The whole purpose of these provisions protecting voters from poll workers’ errors was to do away with a regime in which “the government worker blunders, and the voter must pay,” says Subodh Chandra, one of the attorneys defending the consent decree. In one 2010 judicial race in Ohio’s Hamilton County, poll workers misdirected hundreds of voters to the wrong precinct table and their ballots were rejected. That dispute was resolved in court, where the losing candidate prevailed.
The GOP’s argument goes even further than pitching ballots tainted by worker error, though. In legislation proposed last year (and withdrawn after it was poised to be rejected by a voter referendum), another provision would bar poll workers from helping voters find the correct precinct if they showed up at the wrong place. That’s right. A proposed GOP reform would ensure that poll workers have no obligation to tell you anything at all if you ask them a question pertaining to precisely the thing they are meant to do—facilitate voting. The language Ohio Republicans tried to insert into the omnibus voting law would provide that “it is the duty of the individual casting the ballot to ensure that the individual is casting that ballot in the correct precinct.”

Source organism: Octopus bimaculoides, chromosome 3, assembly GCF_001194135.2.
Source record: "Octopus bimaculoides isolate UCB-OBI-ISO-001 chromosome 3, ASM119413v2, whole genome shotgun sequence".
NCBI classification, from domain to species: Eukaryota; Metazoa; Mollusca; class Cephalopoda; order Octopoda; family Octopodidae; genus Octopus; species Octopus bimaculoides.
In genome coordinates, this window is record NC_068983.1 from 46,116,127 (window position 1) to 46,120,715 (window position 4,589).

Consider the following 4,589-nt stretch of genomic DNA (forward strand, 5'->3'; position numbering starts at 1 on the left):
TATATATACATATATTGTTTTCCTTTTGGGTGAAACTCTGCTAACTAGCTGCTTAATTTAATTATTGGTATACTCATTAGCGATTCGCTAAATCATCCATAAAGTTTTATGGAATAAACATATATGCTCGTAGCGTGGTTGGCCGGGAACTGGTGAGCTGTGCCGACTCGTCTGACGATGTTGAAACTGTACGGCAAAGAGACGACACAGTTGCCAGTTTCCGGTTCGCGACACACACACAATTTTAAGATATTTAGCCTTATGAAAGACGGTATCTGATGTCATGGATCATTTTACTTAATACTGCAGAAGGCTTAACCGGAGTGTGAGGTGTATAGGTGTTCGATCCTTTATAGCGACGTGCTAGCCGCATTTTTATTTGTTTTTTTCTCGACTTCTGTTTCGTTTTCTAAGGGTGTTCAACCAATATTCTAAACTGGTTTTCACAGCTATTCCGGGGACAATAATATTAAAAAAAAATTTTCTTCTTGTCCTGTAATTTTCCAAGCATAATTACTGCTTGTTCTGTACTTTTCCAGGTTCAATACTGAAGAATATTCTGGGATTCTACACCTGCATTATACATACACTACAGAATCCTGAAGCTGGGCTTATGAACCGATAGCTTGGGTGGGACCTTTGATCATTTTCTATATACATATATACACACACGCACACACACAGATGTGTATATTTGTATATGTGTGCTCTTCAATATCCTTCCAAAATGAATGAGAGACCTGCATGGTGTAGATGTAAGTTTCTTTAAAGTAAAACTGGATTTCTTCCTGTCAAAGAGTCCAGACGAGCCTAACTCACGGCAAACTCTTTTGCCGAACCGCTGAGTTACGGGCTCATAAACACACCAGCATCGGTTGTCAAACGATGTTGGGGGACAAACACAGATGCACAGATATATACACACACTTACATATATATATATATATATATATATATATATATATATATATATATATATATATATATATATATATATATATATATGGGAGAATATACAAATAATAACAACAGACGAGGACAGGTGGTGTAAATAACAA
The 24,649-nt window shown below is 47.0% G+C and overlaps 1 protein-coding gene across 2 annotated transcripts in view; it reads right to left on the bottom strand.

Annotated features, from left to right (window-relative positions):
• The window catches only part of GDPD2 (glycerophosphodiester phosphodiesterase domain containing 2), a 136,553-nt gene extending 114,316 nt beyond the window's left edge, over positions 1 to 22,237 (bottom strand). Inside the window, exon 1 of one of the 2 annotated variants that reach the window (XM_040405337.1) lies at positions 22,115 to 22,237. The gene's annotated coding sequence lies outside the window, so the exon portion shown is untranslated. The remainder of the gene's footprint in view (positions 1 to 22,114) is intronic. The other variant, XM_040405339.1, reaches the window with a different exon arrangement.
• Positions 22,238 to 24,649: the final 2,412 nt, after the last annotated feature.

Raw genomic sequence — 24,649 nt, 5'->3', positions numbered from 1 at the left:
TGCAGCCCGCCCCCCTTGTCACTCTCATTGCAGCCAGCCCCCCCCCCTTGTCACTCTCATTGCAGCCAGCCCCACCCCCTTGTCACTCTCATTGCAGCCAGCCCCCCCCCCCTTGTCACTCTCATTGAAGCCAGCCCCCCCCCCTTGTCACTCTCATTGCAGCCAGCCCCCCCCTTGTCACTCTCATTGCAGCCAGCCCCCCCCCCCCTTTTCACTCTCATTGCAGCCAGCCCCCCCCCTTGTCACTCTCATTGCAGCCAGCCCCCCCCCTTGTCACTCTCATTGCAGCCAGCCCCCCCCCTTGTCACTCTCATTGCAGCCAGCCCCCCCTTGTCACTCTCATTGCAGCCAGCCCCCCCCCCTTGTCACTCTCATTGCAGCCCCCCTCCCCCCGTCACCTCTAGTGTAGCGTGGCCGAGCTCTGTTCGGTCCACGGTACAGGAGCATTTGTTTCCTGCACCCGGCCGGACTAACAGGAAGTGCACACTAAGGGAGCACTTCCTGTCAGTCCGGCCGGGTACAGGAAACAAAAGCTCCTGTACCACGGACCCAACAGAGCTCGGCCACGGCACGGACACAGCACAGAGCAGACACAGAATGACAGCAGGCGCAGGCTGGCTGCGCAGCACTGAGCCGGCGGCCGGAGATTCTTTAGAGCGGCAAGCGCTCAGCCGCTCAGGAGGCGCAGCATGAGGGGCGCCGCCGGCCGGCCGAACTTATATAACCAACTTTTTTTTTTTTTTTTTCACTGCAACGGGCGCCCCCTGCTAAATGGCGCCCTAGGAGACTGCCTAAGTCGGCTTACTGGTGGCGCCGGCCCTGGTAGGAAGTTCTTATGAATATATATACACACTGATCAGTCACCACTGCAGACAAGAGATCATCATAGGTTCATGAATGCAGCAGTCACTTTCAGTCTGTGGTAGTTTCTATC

This presents a deeply troubling new strain in the effort to shrink the vote; a new argument that has nothing to do with stamping out fraud at all. The old argument was that epidemics of (nonexistent) vote-fraud must be dealt with by imposing stringent anti-fraud measures. But the idea that poll workers are either behaving in a way that is suspect or can’t be permitted to help voters vote is even more pernicious. It’s an effort to sow mutual doubt and mistrust at precisely the places where voters and poll workers should have common interests—preventing error. As Think Progress reported last fall, “voting in the wrong precinct led over 14,000 registered voters statewide to lose their vote in 2008.” Indeed that was the second most common reason for tossed ballots in 2008. Instead of solving the problem by sweeping in more votes, the push is to throw them out as well.
What possible reason could the Ohio GOP offer for expressly prohibiting poll workers from assisting voters in completing election forms or locating their correct polling place? One can only suppose that the objection to counting good ballots tainted only by worker error stem from that same noxious paranoid soup that has infected all modern electoral politics: mistrust for voters, mistrust for government workers, and mistrust for the single most basic premise of any democracy—that we want more people to vote, not fewer. Almost every aspect of the recent efforts to “improve the integrity” of the voting system actually ends up undermining the integrity of the system. But punishing voters for poll-worker error and silencing poll workers best placed to help voters achieves new lows in cynicism. The net effect will serve no purpose other than to raise doubts about voting as a whole.